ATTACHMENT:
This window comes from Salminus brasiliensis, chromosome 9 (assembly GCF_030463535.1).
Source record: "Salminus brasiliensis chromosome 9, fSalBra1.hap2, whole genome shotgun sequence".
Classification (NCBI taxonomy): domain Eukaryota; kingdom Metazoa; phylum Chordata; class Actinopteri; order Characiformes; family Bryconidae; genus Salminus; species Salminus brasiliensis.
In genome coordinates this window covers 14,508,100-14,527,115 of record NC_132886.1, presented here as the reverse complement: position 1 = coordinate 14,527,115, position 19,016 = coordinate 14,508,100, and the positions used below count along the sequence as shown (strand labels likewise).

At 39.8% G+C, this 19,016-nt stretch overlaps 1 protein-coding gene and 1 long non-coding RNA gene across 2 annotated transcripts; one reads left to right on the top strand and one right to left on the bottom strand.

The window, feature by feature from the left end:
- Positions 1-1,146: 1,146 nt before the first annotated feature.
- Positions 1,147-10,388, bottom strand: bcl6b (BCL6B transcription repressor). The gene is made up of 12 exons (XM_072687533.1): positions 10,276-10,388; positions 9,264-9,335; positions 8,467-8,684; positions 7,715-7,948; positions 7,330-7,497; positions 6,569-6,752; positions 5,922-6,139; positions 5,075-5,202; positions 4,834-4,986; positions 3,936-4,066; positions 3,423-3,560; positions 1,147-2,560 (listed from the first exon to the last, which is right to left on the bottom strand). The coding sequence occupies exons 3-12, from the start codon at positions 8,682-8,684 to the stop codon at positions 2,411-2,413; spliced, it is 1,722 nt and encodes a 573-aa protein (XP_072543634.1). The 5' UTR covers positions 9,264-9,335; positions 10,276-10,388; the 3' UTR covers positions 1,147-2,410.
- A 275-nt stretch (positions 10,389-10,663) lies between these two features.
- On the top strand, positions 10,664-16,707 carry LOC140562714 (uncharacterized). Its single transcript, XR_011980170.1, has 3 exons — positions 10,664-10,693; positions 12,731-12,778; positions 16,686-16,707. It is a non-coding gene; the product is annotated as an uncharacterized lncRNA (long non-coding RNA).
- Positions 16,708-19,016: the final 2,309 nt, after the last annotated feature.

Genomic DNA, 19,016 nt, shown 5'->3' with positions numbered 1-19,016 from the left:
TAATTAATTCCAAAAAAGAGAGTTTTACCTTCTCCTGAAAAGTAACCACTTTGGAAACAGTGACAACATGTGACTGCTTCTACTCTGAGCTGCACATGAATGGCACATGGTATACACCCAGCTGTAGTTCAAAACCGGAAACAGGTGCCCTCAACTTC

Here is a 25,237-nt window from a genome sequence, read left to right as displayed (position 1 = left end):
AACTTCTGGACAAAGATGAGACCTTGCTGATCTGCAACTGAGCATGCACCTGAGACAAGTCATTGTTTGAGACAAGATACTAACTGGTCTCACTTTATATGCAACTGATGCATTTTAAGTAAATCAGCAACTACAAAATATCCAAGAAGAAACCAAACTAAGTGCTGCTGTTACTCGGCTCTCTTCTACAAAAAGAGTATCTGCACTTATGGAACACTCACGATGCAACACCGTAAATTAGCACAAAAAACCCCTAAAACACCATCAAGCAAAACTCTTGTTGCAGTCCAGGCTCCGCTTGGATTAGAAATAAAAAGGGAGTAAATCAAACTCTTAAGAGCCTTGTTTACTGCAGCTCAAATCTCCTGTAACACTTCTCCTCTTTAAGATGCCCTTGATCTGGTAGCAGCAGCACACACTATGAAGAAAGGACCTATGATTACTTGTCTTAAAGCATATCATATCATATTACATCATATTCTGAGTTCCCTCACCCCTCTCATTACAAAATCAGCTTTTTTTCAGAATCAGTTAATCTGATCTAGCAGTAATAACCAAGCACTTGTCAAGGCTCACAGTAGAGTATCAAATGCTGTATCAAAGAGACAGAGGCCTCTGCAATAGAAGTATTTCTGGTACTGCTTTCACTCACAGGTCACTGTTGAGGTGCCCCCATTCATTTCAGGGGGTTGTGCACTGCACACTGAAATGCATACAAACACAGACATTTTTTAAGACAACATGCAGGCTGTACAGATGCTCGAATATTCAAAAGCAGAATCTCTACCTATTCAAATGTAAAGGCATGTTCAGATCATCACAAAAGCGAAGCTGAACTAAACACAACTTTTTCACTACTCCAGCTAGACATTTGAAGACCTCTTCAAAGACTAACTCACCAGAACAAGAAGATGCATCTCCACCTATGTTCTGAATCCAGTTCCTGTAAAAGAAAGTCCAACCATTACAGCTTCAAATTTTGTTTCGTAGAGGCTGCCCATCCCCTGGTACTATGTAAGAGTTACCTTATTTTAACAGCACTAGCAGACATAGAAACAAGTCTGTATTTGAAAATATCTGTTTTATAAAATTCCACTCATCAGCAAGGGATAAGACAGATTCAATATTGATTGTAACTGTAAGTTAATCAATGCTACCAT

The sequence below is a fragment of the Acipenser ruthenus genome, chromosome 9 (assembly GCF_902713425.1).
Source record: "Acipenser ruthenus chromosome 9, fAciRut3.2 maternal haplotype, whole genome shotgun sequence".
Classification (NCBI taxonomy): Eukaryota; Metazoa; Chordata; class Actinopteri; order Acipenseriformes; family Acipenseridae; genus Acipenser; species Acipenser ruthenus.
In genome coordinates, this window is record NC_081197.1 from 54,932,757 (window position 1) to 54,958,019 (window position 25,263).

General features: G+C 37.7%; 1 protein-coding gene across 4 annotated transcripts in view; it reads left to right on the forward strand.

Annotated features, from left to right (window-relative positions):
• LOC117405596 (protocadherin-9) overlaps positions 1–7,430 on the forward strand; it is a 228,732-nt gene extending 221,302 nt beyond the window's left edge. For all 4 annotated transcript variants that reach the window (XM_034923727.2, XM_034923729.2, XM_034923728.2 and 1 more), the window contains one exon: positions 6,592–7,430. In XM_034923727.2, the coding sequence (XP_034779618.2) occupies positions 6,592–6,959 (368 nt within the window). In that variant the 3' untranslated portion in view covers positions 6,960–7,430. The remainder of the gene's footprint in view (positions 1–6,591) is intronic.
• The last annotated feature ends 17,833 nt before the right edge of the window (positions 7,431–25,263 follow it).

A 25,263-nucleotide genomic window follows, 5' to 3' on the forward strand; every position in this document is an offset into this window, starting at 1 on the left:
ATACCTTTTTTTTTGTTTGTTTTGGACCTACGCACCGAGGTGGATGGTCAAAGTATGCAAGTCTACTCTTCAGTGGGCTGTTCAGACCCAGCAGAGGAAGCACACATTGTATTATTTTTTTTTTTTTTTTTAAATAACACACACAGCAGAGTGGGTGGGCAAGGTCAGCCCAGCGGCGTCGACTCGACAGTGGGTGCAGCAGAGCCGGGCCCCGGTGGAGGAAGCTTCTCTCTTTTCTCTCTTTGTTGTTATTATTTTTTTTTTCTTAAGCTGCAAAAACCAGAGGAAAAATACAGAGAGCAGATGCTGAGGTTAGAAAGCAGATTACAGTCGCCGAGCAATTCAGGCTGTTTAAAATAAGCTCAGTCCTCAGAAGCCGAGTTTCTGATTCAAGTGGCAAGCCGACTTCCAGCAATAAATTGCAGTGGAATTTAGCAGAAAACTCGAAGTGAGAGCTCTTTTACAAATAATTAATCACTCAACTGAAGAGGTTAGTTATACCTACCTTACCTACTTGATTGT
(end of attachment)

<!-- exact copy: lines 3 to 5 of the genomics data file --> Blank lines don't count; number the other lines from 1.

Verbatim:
Classification (NCBI taxonomy): domain Eukaryota; kingdom Metazoa; phylum Chordata; class Actinopteri; order Characiformes; family Bryconidae; genus Salminus; species Salminus brasiliensis.
In genome coordinates this window covers 14,508,100-14,527,115 of record NC_132886.1, presented here as the reverse complement: position 1 = coordinate 14,527,115, position 19,016 = coordinate 14,508,100, and the positions used below count along the sequence as shown (strand labels likewise).

At 39.8% G+C, this 19,016-nt stretch overlaps 1 protein-coding gene and 1 long non-coding RNA gene across 2 annotated transcripts; one reads left to right on the top strand and one right to left on the bottom strand.